United Nations Secretary General Ban Ki-moon said that antimicrobial resistance is a major threat to global health and security. This was highlighted at a meeting of the General Assembly where they talk about for resistance to bacteria drugs.

This is the fourth time that the General Assembly held a high level meeting on issues related to health. According to Ban Ki-moon, the important thing is to address the problem in a quick and comprehensive way, since antimicrobial resistance will cause difficulties in the health system and undermine sustainable manifacturing- food. Of course the risk is exposed and sustainable development.

Before be convened this meeting, world leaders signed a declaration on combating the spread of antibiotic resistance .

The declaration is similar to that of a worldwide fight against global warming , it contains guidelines for a global response to the problem. Over the next two years, UN agencies will provide information and innovations for solving this problem in the General Assembly.

It is recognized that more than 700 thousand people die each year because of resistance to antibiotic therapy, and the number may in the future be even greater but there is also a global system that monotoring deaths. According to research by Reuters however, problems arise in locating deaths in places where there is monitoring, such as in the US, where thousands of deaths not caused by bacteria immune to antibiotics.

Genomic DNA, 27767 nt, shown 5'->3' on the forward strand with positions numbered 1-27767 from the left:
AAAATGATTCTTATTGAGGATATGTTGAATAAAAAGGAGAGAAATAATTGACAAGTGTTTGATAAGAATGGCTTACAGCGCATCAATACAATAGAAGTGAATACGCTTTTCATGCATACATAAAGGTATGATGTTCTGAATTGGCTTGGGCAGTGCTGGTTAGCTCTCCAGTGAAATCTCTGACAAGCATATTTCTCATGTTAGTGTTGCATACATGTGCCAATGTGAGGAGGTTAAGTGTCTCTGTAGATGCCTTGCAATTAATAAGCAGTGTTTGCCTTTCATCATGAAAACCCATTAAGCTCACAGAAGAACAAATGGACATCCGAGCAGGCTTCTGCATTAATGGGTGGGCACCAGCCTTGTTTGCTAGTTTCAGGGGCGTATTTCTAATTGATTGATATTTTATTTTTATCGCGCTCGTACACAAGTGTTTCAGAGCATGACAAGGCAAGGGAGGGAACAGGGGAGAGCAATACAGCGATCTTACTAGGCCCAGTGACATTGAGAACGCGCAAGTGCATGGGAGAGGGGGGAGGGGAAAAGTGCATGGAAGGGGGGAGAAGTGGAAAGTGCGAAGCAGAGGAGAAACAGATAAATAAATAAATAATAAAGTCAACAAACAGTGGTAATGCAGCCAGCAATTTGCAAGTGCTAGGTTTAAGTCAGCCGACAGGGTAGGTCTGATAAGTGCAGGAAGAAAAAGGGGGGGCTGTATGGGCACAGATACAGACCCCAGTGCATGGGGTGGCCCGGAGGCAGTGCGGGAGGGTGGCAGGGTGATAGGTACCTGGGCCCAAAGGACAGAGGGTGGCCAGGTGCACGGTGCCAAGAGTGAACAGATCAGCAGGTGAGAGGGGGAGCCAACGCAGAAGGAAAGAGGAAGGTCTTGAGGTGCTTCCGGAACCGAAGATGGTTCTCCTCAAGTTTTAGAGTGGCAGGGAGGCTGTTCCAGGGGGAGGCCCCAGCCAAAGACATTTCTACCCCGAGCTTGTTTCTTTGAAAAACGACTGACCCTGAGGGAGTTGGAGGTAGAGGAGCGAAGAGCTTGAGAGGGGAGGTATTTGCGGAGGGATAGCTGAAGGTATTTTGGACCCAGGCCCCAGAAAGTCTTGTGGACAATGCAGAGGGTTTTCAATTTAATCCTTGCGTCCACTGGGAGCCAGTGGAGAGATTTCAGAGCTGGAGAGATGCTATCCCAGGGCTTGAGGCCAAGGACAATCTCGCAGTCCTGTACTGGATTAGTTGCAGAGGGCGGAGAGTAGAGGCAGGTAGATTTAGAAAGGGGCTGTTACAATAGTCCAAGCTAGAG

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Scientists know more than half a century that patients can develop resistance to drugs. But scientific innovation and increased diligence showed that the threat is really serious.

The World Health Organization, Margaret Chan stressed that vital for consumers and medical providers not to rely much on antibiotics when treating infections. According to her, currently only possible common infection like gonorrhea, to be untreatable. It also calls for greater innovation in the development of antibiotics, noting that only two new classes of antibiotics were released in the last half of this century.

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It warns of “gram-negative” bacteria that cause infections such as pneumonia, meningitis, etc., who are most resistant to antibiotic treatment.

Signatories of the declaration of the UN have pledged to encourage innovation in this area and constantly work to increase public awareness of the threat, and developing regular systems in the marketing and use of antibiotic products for humans and animals.